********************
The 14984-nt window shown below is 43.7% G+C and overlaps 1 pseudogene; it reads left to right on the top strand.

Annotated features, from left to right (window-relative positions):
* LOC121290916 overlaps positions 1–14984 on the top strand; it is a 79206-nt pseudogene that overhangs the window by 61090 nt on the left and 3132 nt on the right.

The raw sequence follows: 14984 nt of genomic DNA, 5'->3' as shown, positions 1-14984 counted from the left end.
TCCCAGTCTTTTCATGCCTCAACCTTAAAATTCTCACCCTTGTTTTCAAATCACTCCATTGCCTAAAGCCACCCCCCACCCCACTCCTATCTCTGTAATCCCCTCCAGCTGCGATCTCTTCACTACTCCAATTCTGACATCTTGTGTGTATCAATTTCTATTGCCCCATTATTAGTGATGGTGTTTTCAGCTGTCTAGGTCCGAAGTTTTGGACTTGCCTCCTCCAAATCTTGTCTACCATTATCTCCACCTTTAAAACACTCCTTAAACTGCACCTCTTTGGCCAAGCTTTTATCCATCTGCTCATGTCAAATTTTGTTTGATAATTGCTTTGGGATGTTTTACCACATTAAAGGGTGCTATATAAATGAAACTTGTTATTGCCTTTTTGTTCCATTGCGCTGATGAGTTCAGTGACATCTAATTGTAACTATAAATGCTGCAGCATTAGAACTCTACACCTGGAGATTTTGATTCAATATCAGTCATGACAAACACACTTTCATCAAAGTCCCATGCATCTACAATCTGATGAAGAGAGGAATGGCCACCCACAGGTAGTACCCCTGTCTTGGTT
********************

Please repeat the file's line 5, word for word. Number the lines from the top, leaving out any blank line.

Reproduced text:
TCCCAGTCTTTTCATGCCTCAACCTTAAAATTCTCACCCTTGTTTTCAAATCACTCCATTGCCTAAAGCCACCCCCCACCCCACTCCTATCTCTGTAATCCCCTCCAGCTGCGATCTCTTCACTACTCCAATTCTGACATCTTGTGTGTATCAATTTCTATTGCCCCATTATTAGTGATGGTGTTTTCAGCTGTCTAGGTCCGAAGTTTTGGACTTGCCTCCTCCAAATCTTGTCTACCATTATCTCCACCTTTAAAACACTCCTTAAACTGCACCTCTTTGGCCAAGCTTTTATCCATCTGCTCATGTCAAATTTTGTTTGATAATTGCTTTGGGATGTTTTACCACATTAAAGGGTGCTATATAAATGAAACTTGTTATTGCCTTTTTGTTCCATTGCGCTGATGAGTTCAGTGACATCTAATTGTAACTATAAATGCTGCAGCATTAGAACTCTACACCTGGAGATTTTGATTCAATATCAGTCATGACAAACACACTTTCATCAAAGTCCCATGCATCTACAATCTGATGAAGAGAGGAATGGCCACCCACAGGTAGTACCCCTGTCTTGGTT